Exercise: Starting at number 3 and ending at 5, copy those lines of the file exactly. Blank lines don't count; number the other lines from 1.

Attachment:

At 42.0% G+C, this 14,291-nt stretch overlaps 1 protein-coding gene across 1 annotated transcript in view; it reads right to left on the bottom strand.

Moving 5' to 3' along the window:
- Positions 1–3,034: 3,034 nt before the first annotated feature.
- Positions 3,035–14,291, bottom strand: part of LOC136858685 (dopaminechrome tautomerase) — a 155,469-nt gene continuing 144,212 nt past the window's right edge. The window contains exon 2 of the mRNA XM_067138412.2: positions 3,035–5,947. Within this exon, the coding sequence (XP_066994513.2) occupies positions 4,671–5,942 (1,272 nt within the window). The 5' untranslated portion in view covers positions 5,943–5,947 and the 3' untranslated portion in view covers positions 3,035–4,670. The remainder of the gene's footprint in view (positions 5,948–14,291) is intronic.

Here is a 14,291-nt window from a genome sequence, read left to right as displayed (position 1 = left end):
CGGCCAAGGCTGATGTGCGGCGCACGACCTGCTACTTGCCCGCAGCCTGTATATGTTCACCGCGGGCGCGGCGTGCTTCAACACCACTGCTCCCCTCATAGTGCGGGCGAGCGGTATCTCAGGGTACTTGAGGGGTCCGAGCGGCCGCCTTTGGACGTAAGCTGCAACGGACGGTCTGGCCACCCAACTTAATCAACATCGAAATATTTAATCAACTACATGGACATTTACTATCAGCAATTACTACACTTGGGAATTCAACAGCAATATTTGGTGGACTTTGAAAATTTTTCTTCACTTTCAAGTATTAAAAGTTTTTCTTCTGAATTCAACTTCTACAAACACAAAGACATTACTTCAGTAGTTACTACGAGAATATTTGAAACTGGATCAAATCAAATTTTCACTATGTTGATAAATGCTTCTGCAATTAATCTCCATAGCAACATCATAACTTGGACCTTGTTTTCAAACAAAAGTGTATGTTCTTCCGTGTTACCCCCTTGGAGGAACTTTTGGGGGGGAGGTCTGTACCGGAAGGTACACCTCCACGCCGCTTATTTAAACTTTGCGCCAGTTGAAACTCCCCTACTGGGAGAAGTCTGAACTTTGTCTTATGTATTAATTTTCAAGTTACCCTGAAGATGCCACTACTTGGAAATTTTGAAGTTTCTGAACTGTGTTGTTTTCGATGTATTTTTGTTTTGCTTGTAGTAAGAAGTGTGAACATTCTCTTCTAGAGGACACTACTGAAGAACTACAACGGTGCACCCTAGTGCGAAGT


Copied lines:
- Positions 1–3,034: 3,034 nt before the first annotated feature.
- Positions 3,035–14,291, bottom strand: part of LOC136858685 (dopaminechrome tautomerase) — a 155,469-nt gene continuing 144,212 nt past the window's right edge. The window contains exon 2 of the mRNA XM_067138412.2: positions 3,035–5,947. Within this exon, the coding sequence (XP_066994513.2) occupies positions 4,671–5,942 (1,272 nt within the window). The 5' untranslated portion in view covers positions 5,943–5,947 and the 3' untranslated portion in view covers positions 3,035–4,670. The remainder of the gene's footprint in view (positions 5,948–14,291) is intronic.

Here is a 14,291-nt window from a genome sequence, read left to right as displayed (position 1 = left end):